Dangerous driving is massively more likely to cause death than careless driving is. Although statistics in this area are not extensive, they clearly show that dangerous driving is at least 20 times more likely to cause a death than careless driving is, yet 31,000 people are currently convicted of careless driving. It will be tragic for the victims and for the driver, but some of those incidents will lead to death. How is a court now to tease out in which of those cases of careless driving that cause death it would be just to impose a prison sentence?

Nowhere in all our law, in any field of life, do we impose prison sentences for ordinary negligence. I was astonished to see Alistair Darling seeming to propound the principle that sounded like an eye for an eye, a tooth for a tooth. He said that a life is a life however it comes to be lost—I may not be quoting exactly, but that was the nub of it. Will that principle be carried to teachers who take children on outings or to doctors and nurses who have to administer drugs? Will it apply to industry and commerce? If people are to be sent to prison for ordinary negligence, we are in an uncertain and potentially unjust world.

I come back to careless driving—I will not go on for too long. When it is between dangerous and careless driving, whether it be in the Crown Court or the magistrates’ court, the prosecution must set out clearly what those dangerous ingredients are that justify a conviction for dangerous driving. In the right case, a sentence—possibly a severe sentence—would be justified for causing death or, indeed, for the dangerous driving itself. What are the ingredients of careless driving that will justify the prison sentence? Prosecutors in our world do not ask for sentences. It is contrary to our tradition.

My Lords, I am sorry to interrupt the noble and learned Lord, but it is not normal practice at this stage to repeat all the arguments that we have heard over previous stages. Perhaps the House would appreciate it if he wound up.

My Lords, I will wind up in a minute, but the Minister repeated these arguments and said that the matter had been carefully considered. It is probably one of the most important matters that has come before the House in this Session. The Government have made one of the most radical changes to our criminal law since I have been in this House. While I defer to the noble Countess, who has no doubt been here a great deal longer than I have, let me wind up quickly.

This is a very difficult matter for the Sentencing Guidelines Council, and it is very difficult for the defendant to know what case he has to meet and where the issue that might lead to his or her imprisonment will arise. I am sorry to say that this matter has not been properly considered. It is in a mess, which I very much regret. I very much hope that in due course a future Government will think better of it and put the situation right by repealing this measure.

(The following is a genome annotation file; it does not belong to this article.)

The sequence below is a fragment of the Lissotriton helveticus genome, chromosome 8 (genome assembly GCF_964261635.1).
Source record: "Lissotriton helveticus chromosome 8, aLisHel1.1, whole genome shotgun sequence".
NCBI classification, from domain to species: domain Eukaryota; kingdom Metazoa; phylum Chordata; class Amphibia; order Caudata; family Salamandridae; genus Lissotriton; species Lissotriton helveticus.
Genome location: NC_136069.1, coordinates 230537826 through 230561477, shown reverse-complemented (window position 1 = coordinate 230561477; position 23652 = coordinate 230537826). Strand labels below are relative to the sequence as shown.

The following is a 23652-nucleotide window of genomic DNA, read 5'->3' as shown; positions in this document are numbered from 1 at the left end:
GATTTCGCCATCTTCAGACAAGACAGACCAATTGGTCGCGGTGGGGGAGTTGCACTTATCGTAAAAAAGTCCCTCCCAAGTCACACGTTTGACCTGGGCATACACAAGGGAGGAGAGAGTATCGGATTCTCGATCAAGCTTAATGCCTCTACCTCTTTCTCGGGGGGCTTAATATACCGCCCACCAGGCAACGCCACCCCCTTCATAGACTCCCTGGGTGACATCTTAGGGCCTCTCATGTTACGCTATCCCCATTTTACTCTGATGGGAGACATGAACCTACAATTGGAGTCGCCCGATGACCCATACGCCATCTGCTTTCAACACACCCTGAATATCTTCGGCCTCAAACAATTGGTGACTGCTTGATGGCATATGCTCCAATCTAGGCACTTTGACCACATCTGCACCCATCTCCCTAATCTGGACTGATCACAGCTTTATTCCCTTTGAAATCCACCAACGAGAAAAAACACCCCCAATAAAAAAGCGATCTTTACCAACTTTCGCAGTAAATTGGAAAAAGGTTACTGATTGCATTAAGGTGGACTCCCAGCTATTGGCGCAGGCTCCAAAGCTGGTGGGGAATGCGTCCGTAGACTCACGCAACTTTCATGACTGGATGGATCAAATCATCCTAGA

My Lords, I shall be very brief. Yesterday I received a DVD from a police officer serving in Leicestershire Constabulary showing three very short interviews for the local television about careless driving and various other matters. The final one, without prompting or priming beforehand, was an interview with two people who were involved to a large extent in car crime. They both said that, if they had known that a prison sentence was likely for any of the things that they had done, they would never have done them. That was the view from the sharp end.

My Lords, I am grateful to everyone who has contributed to this short debate. It was inevitable that I would be obliged to reiterate the fundamental argument of principle that we have had on previous occasions. My prediction of the response of the noble and learned Lord, Lord Lyell, proved all too accurate, and I congratulate him again on saying it with such clarity.

I dispute one point with the noble and learned Lord. He suggested that the Government had rather rushed this legislation. First, our intent to consider it preceded the previous general election. Our consultation period lasted for more than three months, which is the Cabinet Office guidance on the process of consultation. I was able to cite those who supported the legislation, and the noble and learned Lord expressed the view of those who had reservations about it.

If I can coin the phrase again, we are where we are. There is no doubt that our positions of principle are irreconcilable. That is not because the Government have not listened carefully or had the advantage of representations from this House at successive stages of the Bill. Those representations have been all too clearly expressed, and the other place is well aware of the arguments of principle against the Government’s proposals. The Government’s proposals, however, also rest on principle: a commitment made in the last manifesto. The other place, having considered the representations and amendments from this House, insists on its position. I give way to the noble and learned Lord, but briefly.

My Lords, I am most grateful. I looked up the manifesto, and it did not commit to prison for death by careless driving; it committed to an increased sentence.

My Lords, that is so. We have introduced an increased sentence, which is what we were committed to.

The position is quite clear. We have had the benefit of extensive debates from which we have all learnt a lot. The Government listened carefully. The other place listened to and saw our debates, took them into account and has reached its position of insisting on the position that it adopted.

On Question, Motion agreed to.